A summary of some of the more well known cases of looted artefacts around the world, prompted by the recent chain of events  following the auctioning of artefacts belonging to the late Yves Saint Lauren.
FACTBOX: Disputed artifacts around the world
Mon Mar 2, 2009 2:38pm GMT
(Reuters) – A Chinese art collector identified himself on Monday as the winning bidder in last week’s Paris auction for two sculptures looted from Beijing in the 1800s but said that, as a patriot, he had no intention of paying.
The collector said the relics should not have been put up for sale as they had been stolen from Beijing’s Summer Palace, which was razed in 1860 by French and British forces.
Here are a few more cases of disputed artifacts:
* EGYPT — Has asked Britain, France, Germany and the United States to return five of ancient Egypt’s most famous artifacts.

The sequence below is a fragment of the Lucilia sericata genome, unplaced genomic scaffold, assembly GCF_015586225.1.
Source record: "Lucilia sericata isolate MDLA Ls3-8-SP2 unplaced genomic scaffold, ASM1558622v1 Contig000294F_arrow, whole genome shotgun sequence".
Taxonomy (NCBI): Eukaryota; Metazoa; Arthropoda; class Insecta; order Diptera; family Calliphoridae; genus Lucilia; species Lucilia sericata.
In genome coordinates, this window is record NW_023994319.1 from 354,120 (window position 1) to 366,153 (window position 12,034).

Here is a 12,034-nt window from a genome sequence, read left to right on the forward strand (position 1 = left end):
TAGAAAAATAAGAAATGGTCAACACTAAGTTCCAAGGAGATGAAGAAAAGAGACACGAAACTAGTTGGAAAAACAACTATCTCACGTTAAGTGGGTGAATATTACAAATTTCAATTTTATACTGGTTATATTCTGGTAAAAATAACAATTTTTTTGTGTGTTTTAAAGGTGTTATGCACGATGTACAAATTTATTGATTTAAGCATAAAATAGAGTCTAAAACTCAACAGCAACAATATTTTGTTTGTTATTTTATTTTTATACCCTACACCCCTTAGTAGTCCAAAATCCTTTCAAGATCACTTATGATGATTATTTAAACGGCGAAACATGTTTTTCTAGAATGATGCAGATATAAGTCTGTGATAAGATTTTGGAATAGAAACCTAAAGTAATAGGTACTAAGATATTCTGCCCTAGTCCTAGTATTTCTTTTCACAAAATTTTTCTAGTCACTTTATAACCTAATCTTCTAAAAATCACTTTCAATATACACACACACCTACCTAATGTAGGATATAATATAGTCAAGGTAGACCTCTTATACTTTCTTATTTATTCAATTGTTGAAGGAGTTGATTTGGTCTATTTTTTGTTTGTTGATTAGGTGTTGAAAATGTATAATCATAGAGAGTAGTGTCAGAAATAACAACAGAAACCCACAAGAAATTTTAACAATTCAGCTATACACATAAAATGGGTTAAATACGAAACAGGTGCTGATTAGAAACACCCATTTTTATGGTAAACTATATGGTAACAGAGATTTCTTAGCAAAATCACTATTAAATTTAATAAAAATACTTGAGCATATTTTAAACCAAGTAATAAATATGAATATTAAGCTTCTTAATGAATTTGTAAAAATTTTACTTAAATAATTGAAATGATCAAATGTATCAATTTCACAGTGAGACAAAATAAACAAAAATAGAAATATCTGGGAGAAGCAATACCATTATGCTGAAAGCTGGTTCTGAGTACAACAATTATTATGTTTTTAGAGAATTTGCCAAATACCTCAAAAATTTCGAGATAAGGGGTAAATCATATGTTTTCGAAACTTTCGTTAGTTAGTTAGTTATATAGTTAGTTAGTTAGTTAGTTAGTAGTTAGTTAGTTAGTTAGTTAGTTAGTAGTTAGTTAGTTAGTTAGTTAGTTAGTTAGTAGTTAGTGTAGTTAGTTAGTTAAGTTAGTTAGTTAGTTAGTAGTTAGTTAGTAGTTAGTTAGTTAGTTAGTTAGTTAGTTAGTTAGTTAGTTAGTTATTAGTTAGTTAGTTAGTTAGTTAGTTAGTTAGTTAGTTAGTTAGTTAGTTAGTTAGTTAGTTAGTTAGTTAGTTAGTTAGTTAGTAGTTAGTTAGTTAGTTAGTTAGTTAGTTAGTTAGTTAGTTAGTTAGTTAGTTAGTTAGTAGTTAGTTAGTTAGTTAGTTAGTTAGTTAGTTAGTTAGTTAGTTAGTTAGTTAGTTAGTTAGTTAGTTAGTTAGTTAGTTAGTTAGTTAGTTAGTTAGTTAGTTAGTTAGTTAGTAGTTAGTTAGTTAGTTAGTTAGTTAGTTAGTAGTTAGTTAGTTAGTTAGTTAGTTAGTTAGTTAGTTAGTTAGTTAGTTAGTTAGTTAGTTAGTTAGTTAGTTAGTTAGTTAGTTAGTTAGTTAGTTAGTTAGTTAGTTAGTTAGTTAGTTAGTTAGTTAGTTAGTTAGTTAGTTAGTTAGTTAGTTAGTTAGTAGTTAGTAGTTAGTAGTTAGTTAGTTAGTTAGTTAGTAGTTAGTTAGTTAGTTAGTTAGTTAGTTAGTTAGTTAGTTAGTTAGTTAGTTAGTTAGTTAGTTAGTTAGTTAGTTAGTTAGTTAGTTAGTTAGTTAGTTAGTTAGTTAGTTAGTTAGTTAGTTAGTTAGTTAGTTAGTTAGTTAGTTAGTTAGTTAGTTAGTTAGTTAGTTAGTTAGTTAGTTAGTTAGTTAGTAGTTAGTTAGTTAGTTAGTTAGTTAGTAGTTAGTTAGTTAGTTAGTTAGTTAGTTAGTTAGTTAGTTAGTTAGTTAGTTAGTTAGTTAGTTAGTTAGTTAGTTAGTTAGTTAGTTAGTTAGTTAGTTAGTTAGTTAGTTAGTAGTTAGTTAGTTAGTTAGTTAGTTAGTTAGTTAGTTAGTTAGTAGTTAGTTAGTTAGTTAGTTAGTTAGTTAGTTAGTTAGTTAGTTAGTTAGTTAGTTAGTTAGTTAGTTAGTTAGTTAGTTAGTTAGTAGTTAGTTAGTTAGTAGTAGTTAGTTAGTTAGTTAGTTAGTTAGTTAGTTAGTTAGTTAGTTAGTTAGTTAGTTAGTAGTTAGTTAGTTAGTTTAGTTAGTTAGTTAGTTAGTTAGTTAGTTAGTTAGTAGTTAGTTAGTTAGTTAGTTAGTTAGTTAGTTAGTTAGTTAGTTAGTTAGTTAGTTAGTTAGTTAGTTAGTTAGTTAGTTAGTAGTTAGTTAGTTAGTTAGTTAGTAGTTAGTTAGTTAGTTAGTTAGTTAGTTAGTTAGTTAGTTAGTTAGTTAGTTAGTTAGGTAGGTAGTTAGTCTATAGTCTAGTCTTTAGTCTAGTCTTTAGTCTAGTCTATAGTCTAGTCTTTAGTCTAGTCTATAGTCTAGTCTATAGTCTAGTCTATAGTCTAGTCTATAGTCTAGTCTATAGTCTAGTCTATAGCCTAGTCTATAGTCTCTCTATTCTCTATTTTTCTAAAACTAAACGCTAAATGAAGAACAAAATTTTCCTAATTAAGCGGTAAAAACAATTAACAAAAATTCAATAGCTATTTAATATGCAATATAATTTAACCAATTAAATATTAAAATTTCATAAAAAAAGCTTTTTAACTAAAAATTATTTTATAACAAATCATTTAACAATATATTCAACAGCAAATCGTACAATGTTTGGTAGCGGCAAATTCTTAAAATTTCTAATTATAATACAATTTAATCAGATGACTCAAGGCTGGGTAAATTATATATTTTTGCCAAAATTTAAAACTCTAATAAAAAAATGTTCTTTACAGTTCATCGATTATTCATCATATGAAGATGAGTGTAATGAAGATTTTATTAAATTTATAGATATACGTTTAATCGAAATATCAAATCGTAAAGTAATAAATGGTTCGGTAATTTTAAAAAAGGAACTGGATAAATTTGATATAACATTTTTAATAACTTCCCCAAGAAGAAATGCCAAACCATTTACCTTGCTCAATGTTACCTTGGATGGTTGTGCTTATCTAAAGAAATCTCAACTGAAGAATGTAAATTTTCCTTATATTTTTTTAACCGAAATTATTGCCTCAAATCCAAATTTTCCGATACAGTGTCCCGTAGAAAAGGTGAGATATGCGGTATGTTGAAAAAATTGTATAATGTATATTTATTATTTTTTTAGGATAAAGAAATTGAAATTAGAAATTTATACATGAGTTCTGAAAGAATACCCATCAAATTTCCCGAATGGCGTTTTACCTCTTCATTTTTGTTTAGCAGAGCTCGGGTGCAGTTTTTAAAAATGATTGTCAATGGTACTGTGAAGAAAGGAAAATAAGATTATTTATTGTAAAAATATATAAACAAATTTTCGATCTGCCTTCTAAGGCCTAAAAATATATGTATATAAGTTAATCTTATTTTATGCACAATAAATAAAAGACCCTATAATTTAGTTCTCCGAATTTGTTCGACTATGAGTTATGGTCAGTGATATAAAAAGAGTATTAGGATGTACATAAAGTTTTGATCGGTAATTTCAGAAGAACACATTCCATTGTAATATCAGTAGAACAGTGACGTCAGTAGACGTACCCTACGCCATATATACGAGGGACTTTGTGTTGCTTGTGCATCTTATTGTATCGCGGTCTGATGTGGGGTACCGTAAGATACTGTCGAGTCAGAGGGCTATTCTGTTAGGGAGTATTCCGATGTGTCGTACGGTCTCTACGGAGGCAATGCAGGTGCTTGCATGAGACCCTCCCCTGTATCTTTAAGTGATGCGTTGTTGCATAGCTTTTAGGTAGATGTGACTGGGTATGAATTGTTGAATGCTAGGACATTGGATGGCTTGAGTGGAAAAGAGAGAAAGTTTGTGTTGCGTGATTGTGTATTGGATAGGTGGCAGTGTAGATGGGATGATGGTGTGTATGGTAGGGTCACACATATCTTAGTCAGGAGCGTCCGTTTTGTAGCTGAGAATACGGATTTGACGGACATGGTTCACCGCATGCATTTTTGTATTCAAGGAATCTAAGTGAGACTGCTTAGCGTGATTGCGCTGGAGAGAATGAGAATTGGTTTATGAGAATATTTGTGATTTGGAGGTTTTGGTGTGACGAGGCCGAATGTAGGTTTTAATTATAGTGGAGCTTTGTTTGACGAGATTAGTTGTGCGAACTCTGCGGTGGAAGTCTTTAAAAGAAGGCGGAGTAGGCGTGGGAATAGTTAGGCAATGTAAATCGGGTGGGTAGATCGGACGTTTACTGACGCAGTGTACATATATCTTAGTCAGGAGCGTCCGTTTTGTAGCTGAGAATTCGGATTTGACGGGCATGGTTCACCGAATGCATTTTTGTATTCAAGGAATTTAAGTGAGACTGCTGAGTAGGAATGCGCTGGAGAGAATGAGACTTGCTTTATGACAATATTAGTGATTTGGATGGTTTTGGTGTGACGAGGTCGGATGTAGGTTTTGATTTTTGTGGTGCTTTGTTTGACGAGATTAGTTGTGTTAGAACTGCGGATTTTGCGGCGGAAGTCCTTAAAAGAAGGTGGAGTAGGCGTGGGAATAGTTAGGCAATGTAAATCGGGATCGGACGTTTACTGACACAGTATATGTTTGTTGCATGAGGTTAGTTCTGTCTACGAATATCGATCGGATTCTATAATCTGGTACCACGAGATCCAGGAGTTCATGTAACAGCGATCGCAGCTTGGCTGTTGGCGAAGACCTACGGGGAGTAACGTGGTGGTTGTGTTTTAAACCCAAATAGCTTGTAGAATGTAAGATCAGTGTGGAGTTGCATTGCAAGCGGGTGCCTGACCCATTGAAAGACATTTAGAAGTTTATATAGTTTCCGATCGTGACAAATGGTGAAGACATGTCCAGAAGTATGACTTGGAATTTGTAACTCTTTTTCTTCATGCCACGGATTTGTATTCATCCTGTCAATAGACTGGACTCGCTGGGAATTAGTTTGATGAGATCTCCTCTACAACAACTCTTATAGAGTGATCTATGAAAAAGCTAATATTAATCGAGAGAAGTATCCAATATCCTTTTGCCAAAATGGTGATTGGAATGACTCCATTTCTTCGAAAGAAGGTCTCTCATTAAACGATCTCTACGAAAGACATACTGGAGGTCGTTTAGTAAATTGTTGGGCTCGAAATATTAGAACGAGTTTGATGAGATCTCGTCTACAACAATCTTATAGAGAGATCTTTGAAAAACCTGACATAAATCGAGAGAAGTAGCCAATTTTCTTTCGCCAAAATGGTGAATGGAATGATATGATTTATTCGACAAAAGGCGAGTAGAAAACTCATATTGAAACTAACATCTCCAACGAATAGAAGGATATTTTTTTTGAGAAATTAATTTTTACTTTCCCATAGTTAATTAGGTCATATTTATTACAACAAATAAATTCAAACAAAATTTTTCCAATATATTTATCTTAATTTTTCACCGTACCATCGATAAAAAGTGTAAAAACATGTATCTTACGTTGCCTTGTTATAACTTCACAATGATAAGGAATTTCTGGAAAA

— The Nefertiti bust, one of the world’s most reproduced images, is housed in Berlin. The Rosetta Stone, which carries an inscription in three parallel scripts including Egyptian hieroglyphics, was the key to deciphering ancient Egyptian in the early 19th century, and is in the British Museum.
— Other Egyptian antiquities are a statue of pyramid architect Hemiunu in the Hildesheim Museum in Germany, the Zodiac ceiling taken from the Dendera Temple and now in the Louvre in Paris and a statue of Old Kingdom official Ankh-Haf in the Boston Museum of Fine Arts in the United States.
* GREECE — Has long campaigned for the return of the “Elgin Marbles” – massive carvings from the Acropolis. The marbles, among the British Museum’s most prized possessions, were taken from the Parthenon temple overlooking Athens in the early 19th century by British aristocrat Lord Elgin and shipped to London.
* PERU — Has held negotiations over many years with the United States over who owns more than 4,000 pieces of pottery, jewelry and bones taken from the ancient Inca citadel of Machu Picchu 90 years ago.
* ETHIOPIA — In 2005, Ethiopia welcomed the return of a 1,700-year-old giant stone obelisk taken to Italy by fascist invaders in the 1930s. It is now sited in Axum, the city of the legendary Queen of Sheba.